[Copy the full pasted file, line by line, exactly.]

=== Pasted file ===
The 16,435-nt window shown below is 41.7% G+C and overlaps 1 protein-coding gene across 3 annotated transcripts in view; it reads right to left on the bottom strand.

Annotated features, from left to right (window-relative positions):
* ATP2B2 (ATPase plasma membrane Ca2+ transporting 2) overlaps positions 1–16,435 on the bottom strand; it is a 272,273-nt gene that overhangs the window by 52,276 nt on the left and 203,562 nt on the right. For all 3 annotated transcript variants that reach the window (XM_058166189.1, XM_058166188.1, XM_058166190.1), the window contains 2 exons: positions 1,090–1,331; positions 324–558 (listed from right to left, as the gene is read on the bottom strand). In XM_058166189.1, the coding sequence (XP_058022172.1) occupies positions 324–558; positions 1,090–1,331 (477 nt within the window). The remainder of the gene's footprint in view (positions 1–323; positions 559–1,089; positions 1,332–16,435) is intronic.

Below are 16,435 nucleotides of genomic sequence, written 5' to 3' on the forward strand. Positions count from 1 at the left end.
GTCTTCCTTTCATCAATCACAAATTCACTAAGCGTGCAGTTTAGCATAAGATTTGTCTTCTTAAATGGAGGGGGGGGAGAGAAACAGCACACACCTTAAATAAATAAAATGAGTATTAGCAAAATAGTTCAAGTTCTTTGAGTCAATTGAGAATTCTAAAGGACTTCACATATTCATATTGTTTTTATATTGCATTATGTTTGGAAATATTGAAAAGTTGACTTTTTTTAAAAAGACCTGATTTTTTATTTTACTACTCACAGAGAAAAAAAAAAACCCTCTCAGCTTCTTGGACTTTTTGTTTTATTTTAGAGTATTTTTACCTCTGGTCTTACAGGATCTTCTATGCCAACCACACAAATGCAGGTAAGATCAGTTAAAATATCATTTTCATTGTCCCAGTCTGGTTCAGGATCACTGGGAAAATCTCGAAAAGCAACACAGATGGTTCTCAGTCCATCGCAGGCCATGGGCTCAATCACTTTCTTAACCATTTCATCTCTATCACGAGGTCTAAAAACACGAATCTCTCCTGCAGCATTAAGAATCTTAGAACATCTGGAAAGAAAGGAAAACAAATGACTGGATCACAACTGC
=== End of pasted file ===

The 16,435-nt window shown below is 41.7% G+C and overlaps 1 protein-coding gene across 3 annotated transcripts in view; it reads right to left on the bottom strand.

Annotated features, from left to right (window-relative positions):
* ATP2B2 (ATPase plasma membrane Ca2+ transporting 2) overlaps positions 1–16,435 on the bottom strand; it is a 272,273-nt gene that overhangs the window by 52,276 nt on the left and 203,562 nt on the right. For all 3 annotated transcript variants that reach the window (XM_058166189.1, XM_058166188.1, XM_058166190.1), the window contains 2 exons: positions 1,090–1,331; positions 324–558 (listed from right to left, as the gene is read on the bottom strand). In XM_058166189.1, the coding sequence (XP_058022172.1) occupies positions 324–558; positions 1,090–1,331 (477 nt within the window). The remainder of the gene's footprint in view (positions 1–323; positions 559–1,089; positions 1,332–16,435) is intronic.

Below are 16,435 nucleotides of genomic sequence, written 5' to 3' on the forward strand. Positions count from 1 at the left end.
GTCTTCCTTTCATCAATCACAAATTCACTAAGCGTGCAGTTTAGCATAAGATTTGTCTTCTTAAATGGAGGGGGGGGAGAGAAACAGCACACACCTTAAATAAATAAAATGAGTATTAGCAAAATAGTTCAAGTTCTTTGAGTCAATTGAGAATTCTAAAGGACTTCACATATTCATATTGTTTTTATATTGCATTATGTTTGGAAATATTGAAAAGTTGACTTTTTTTAAAAAGACCTGATTTTTTATTTTACTACTCACAGAGAAAAAAAAAAACCCTCTCAGCTTCTTGGACTTTTTGTTTTATTTTAGAGTATTTTTACCTCTGGTCTTACAGGATCTTCTATGCCAACCACACAAATGCAGGTAAGATCAGTTAAAATATCATTTTCATTGTCCCAGTCTGGTTCAGGATCACTGGGAAAATCTCGAAAAGCAACACAGATGGTTCTCAGTCCATCGCAGGCCATGGGCTCAATCACTTTCTTAACCATTTCATCTCTATCACGAGGTCTAAAAACACGAATCTCTCCTGCAGCATTAAGAATCTTAGAACATCTGGAAAGAAAGGAAAACAAATGACTGGATCACAACTGC